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Role of Peripatellar Retinaculum in Transmission of Forces Within the Extensor Mechanism
Christopher M. Powers, PhD, PT1; Yu-Jen Chen, MS, PT1; Shawn Farrokhi, DPT1; Thay Q. Lee, PhD2
1 Musculoskeletal Biomechanics Research Laboratory, Department of Biokinesiology and Physical Therapy, University of Southern California, 1540 Alcazar Street, CHP 155, Los Angeles, CA 90089. E-mail address for C.M. Powers: powers@usc.edu
2 Orthopaedic Biomechanics Laboratory, VA Long Beach Healthcare System, 5901 East 7th Street, Long Beach, CA 90822
View Disclosures and Other Information
In support of their research for or preparation of this manuscript, one or more of the authors received grants or outside funding from the Whitaker Foundation. None of the authors received payments or other benefits or a commitment or agreement to provide such benefits from a commercial entity. No commercial entity paid or directed, or agreed to pay or direct, any benefits to any research fund, foundation, educational institution, or other charitable or nonprofit organization with which the authors are affiliated or associated.
Investigation performed at the Orthopaedic Biomechanics Laboratory, VA Long Beach Healthcare System, Long Beach, California

The Journal of Bone and Joint Surgery, Incorporated
J Bone Joint Surg Am, 2006 Sep 01;88(9):2042-2048. doi: 10.2106/JBJS.E.00929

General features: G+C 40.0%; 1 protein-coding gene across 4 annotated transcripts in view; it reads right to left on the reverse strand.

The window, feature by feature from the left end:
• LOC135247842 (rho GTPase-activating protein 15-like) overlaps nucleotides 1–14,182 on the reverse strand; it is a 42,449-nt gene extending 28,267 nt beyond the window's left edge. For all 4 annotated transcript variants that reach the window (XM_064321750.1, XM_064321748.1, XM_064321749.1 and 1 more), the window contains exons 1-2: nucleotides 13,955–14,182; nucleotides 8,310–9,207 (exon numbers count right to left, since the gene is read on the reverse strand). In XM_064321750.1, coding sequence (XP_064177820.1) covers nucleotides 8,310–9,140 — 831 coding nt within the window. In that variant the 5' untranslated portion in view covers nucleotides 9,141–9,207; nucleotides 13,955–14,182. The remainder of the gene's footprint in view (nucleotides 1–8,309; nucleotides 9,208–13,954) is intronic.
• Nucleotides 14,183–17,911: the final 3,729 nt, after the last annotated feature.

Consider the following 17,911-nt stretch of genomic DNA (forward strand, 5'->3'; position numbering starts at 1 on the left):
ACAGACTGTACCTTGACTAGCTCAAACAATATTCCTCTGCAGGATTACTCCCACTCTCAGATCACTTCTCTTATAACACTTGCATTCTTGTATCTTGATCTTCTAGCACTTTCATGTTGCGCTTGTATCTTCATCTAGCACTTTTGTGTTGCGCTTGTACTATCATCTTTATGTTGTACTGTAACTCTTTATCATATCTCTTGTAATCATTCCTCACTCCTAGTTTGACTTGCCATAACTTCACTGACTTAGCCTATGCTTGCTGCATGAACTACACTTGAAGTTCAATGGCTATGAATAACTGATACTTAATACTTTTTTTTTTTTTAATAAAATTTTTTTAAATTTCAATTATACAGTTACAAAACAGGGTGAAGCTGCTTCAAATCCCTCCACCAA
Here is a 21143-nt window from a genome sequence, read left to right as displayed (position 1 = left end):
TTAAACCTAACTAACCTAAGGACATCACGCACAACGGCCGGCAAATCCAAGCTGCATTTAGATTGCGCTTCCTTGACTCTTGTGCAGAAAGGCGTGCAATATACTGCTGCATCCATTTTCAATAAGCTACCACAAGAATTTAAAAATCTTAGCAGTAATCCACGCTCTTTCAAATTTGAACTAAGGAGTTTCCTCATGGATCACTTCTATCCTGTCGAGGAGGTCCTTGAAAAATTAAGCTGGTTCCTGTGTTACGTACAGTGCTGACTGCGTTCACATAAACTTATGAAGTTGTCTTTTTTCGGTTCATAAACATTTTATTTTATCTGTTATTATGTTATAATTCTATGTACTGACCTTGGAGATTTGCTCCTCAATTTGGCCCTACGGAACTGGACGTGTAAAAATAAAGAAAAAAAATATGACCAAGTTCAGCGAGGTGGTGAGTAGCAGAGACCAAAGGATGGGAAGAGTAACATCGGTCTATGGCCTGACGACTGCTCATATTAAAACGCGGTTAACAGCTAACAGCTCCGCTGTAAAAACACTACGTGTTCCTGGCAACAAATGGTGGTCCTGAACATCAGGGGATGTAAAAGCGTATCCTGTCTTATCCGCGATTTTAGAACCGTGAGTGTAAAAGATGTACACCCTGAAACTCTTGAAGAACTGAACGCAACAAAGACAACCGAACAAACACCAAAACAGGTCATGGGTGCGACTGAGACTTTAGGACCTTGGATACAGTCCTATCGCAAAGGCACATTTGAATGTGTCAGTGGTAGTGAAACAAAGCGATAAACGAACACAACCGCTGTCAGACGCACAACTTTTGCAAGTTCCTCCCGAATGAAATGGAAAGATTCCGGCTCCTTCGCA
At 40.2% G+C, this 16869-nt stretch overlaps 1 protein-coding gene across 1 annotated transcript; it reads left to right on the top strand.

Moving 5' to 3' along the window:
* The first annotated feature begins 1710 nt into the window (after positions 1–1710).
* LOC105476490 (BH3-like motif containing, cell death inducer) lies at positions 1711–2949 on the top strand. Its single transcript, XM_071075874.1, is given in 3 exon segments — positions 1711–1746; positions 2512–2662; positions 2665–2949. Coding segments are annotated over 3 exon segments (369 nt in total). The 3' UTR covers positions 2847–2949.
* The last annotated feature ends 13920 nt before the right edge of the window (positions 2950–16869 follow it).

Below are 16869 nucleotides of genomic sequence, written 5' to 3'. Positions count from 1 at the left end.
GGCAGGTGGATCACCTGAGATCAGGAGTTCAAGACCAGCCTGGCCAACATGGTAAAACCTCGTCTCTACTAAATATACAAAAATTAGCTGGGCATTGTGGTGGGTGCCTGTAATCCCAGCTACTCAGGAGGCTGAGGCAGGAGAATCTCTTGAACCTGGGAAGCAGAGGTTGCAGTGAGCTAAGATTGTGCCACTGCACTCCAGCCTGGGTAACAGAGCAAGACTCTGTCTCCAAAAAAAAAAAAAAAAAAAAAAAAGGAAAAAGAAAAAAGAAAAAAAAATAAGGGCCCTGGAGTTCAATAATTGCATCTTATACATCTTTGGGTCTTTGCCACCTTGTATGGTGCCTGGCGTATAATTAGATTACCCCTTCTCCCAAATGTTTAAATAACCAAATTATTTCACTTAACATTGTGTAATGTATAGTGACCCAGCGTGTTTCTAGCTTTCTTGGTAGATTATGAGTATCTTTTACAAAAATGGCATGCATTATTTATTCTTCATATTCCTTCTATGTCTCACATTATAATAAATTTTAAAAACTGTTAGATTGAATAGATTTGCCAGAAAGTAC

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Background: The role of the peripatellar retinaculum as a frontal plane stabilizer of the patellofemoral joint has been well established. However, as a result of its unique orientation, the retinaculum also may influence the distribution of forces within the extensor mechanism. The objective of this study was to determine the extent to which the peripatellar retinaculum affects the magnitude of forces experienced by the patellar tendon.

Methods: Ten cadaver knees were used in this investigation. Each was mounted on a custom test apparatus that was fixed to an Instron frame. The extensor mechanism was loaded by applying forces through the individual heads of the quadriceps femoris. Patellar tendon tension was measured at 0°, 20°, 40°, and 60° of knee flexion with use of a buckle transducer under two conditions: (1) with the peripatellar retinaculum intact, and (2) with the peripatellar retinaculum removed. Patellar tendon tension was compared between the two conditions across the knee flexion angles.

Results: At each knee flexion angle, the patellar tendon tension was greater with the retinaculum removed than it was with the retinaculum intact. However, the difference was significant only at 0° and 60°, at which positions the force transmitted to the patellar tendon was increased by 16.6% and 9.6%, respectively.

Conclusions: The observed increases in patellar tendon tension after removal of the peripatellar retinaculum is an indication of the load-sharing function of that structure as a part of the extensor mechanism.

Clinical Relevance: Our results suggest that compromise of the peripatellar retinaculum may alter patellar tendon and/or patellofemoral joint forces.

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    These activities have been planned and implemented in accordance with the Essential Areas and policies of the Accreditation Council for Continuing Medical Education (ACCME) through the joint sponsorship of the American Academy of Orthopaedic Surgeons and The Journal of Bone and Joint Surgery, Inc. The American Academy of Orthopaedic Surgeons is accredited by the ACCME to provide continuing medical education for physicians.
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